Real assets stocks declined in the second quarter of 2015, with underlying returns almost uniformly negative. Natural resources stocks fell but at a slower pace than the sharp losses seen in the latter half of 2014. Although the recent stabilization in prices for oil and other commodities is welcome, a stronger U.S. dollar, slower global growth, and unfavorable supply/demand dynamic continue to weigh on commodities and energy stocks. U.S. and global real estate securities moved sharply lower during the long term as interest rates rose. While real estate's overall fundamentals did not materially change, investors reacted to the prospects of Fed tightening expected to begin later this year.
The Real Assets Fund returned −5.04% in the quarter compared with 0.52% for the MSCI All Country World Index and −5.18% for the Lipper Specialty/Miscellaneous Funds Average. For the 12 months ended June 30, 2015, the fund returned −14.23% versus 1.23% for the MSCI All Country World Index and −10.74% for the Lipper Specialty/Miscellaneous Funds Average. The fund's 1-year and Since Inception (07/28/2010) average annual total returns were −14.23% and 2.51%, respectively, as of June 30, 2015. The fund's expense ratio was 0.83% as of its fiscal year ended December 31, 2014.
For up-to-date standardized total returns, including the most recent month-end performance, please click on the Performance tab, above.
Current performance may be lower or higher than the quoted past performance, which cannot guarantee future results.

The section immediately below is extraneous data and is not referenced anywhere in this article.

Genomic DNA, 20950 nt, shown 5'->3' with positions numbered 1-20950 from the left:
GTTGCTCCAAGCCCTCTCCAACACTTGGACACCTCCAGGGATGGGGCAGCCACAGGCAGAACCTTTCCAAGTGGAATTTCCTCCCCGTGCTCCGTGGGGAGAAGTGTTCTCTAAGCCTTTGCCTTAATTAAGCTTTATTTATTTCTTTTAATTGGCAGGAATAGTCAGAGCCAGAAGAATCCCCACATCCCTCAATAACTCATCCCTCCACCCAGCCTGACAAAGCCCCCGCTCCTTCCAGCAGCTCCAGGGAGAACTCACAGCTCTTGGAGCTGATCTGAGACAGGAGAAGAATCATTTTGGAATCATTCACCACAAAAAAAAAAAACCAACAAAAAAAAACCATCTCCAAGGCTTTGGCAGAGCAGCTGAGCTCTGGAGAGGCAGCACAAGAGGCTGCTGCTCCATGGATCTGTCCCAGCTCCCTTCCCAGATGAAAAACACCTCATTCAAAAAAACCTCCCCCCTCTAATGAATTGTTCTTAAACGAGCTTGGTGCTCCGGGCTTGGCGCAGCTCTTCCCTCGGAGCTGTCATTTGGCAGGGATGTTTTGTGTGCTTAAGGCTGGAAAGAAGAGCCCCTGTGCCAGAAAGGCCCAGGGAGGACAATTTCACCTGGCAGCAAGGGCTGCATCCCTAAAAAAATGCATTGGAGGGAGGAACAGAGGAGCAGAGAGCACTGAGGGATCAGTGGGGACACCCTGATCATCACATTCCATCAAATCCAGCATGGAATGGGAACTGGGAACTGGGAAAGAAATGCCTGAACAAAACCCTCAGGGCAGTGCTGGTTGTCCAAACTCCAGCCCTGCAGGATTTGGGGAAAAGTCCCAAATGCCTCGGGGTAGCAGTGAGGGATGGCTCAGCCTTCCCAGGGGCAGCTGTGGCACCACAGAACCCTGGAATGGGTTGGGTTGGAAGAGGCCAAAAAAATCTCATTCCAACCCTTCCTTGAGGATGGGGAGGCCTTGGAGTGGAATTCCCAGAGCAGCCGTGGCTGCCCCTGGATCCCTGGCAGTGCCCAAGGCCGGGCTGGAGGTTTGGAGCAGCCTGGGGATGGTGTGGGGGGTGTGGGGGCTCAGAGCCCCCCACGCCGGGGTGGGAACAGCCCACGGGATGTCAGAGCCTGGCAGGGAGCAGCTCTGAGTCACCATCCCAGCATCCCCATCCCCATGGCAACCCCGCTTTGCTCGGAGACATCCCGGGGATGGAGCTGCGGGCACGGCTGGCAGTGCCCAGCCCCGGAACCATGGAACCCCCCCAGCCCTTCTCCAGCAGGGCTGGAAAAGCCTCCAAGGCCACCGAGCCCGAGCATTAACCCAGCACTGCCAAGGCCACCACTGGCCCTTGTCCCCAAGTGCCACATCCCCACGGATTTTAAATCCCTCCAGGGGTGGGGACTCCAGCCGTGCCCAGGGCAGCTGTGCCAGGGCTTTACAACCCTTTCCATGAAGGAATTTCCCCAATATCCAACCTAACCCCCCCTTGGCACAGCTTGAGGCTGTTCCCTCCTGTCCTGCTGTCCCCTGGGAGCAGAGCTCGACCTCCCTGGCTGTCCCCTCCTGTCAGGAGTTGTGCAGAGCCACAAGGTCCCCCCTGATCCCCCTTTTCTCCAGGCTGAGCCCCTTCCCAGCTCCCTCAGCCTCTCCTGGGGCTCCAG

Share price, principal value, and return will vary and you may have a gain or loss when you sell your shares.
The Real Assets Fund charges a 2%
redemption fee on shares held 90 days or less.
The performance information shown does not reflect the deduction of the redemption fee;
if it did, the performance would be lower.
We moved from an underweight allocation to natural resources to a small overweight. We believe we are now in the midst of a short-term trading rally for oil as rig counts have collapsed, U.S. oil production is beginning to plateau and roll over, and seasonal global demand is picking up. We are looking for opportunities in energy exploration and production companies and commodities-related companies with low costs and accelerating growth. North American shale producers and specialty chemical companies are good examples of our current focus. We trimmed our exposure to U.S. real estate on the prospects for higher interest rates and increased our exposure to global real estate due to lower relative rates and optimism about nascent economic recoveries in Europe and Japan.
Despite the potential for temporary cyclical dislocations, we continue to believe the natural resources market is in the initial years of a secular downcycle in commodities. We maintain the structural integrity of the portfolio in the context of our longer-term downcycle view, while being mindful of these potentially volatile trading rallies and will make tactical portfolio shifts as appropriate. A rising interest rate environment is a headwind for U.S. real estate, but we believe the pace of rate increases will be gradual as the Fed keeps a close watch on economic data. Overall, real estate fundamentals look solid as modest economic growth drives demand and supplies remain somewhat constrained.